A couple of weeks ago I was talking to a friend who had been stopped in a line of traffic because of an accident. He reached down, picked up his phone to take a photo of the accident, and decided that it was not appropriate to do so – because of the people’s privacy, not the rules about phone usage. Unfortunately, a policeman at the scene saw him do this and pulled him over. A fairly short time later my friend was $80 poorer and 20 demerit points richer. Since then he has been noticing how many people use their mobile phones while driving, many of them quite blatantly. NZTA reports that, in 2018, driver distraction was a contributing factor in 12 fatal crashes, 155 serious injury crashes and 956 minor injury crashes.
This might be a good time to review the legislation around phone use in vehicles while driving. The driver must not:
• make, receive, or terminate a telephone call;
• create, send, or read a text message;
• create, send, or read an email;
• create, send, or view a video message;
• use a mobile phone to communicate in a way similar to the above.
However, the driver may:
• use the phone to make a 111 or *555 call, and it is unsafe or impracticable for the driver to stop and park the vehicle to make the call;
• make, receive, or terminate a telephone call if the phone does not require the driver to hold or manipulate it to make, receive, or terminate the call;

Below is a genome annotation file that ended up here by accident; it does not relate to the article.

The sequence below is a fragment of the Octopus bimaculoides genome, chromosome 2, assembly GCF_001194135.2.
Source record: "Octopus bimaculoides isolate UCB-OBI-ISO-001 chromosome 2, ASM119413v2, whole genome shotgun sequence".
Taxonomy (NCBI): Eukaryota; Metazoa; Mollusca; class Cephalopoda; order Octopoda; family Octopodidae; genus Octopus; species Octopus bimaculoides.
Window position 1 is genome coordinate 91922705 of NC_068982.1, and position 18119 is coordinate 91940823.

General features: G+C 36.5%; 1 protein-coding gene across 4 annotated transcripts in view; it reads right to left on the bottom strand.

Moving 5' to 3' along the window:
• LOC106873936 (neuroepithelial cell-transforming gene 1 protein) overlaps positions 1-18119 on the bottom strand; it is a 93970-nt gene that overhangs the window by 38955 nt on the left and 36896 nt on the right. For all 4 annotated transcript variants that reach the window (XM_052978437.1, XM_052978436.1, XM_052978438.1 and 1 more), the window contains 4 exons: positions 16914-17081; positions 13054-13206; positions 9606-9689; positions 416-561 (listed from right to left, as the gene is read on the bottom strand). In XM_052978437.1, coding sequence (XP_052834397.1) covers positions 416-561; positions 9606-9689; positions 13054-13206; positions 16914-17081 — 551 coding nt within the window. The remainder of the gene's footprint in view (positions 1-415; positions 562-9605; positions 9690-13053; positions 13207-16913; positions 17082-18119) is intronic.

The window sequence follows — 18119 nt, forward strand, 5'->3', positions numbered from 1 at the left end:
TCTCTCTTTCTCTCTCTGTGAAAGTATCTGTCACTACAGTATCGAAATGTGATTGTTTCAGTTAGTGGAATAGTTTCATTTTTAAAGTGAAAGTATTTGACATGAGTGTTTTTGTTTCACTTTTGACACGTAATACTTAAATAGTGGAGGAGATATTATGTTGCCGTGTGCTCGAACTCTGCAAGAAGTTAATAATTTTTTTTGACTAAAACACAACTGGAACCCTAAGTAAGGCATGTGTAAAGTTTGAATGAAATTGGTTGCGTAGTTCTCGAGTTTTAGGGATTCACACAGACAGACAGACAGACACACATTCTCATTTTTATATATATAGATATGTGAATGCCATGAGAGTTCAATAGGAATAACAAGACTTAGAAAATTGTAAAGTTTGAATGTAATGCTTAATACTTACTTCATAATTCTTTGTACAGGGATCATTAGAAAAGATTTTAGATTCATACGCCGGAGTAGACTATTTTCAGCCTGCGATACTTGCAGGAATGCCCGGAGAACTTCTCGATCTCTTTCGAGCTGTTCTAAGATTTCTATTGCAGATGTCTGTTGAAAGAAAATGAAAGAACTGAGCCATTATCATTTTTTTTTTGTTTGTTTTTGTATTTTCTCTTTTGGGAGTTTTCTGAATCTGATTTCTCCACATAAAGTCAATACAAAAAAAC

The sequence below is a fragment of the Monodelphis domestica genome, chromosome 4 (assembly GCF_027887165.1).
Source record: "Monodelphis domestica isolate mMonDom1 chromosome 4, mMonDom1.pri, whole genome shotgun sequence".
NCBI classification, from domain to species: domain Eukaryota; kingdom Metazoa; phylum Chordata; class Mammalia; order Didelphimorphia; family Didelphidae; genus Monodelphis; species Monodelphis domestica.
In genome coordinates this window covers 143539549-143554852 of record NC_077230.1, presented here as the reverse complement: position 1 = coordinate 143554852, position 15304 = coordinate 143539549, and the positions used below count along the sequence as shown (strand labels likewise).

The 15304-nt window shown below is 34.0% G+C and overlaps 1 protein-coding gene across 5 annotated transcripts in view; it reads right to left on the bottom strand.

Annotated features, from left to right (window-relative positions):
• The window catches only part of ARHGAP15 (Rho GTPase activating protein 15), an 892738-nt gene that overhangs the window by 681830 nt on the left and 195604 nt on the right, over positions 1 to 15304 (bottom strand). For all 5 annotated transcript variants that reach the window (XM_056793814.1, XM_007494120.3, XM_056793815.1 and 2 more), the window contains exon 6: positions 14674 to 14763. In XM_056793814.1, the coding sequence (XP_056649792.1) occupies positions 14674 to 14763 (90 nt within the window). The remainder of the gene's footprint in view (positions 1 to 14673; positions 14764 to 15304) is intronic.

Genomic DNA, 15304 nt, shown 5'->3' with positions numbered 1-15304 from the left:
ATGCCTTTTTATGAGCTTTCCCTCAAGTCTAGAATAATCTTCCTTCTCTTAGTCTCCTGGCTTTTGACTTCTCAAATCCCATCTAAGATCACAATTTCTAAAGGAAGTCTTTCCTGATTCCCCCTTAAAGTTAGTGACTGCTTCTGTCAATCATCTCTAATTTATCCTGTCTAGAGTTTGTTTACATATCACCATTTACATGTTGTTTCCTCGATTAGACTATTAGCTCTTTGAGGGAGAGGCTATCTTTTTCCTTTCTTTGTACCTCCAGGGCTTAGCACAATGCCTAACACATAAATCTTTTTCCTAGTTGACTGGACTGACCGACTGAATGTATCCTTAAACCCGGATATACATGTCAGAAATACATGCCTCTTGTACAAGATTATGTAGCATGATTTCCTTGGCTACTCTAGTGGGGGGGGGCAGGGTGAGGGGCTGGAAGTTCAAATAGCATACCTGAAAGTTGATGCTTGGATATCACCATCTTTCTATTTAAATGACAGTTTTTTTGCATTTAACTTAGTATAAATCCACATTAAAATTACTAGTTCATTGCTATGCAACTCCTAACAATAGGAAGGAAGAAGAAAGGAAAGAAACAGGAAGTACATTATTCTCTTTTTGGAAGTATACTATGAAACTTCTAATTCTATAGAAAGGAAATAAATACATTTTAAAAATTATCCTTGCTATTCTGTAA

• make, receive, or terminate a telephone call if the vehicle has stopped for a reason other than the normal starting and stopping of vehicles in a flow of traffic.
If using a phone rather than hands-free or Bluetooth, the phone must be secured in a mounting fixed to the vehicle; and the driver may only look at it infrequently and briefly. In short, mobile phones are a temptation that is hard to resist. We have become accustomed to immediate interactions and find it very difficult to resist using our phones, even when we know better. The phone should be left out of sight and reach, connected to a hands-free device, or turned off. Pull safely to the side of the road when using the phone if you are likely to be distracted by the conversation. Note that the definition of a mobile phone does not include CB or other two-way radios.
Refer to the Land Transport (Road User) Rule 2004 or the NZTA website (www.nzta.govt.nz) for more information.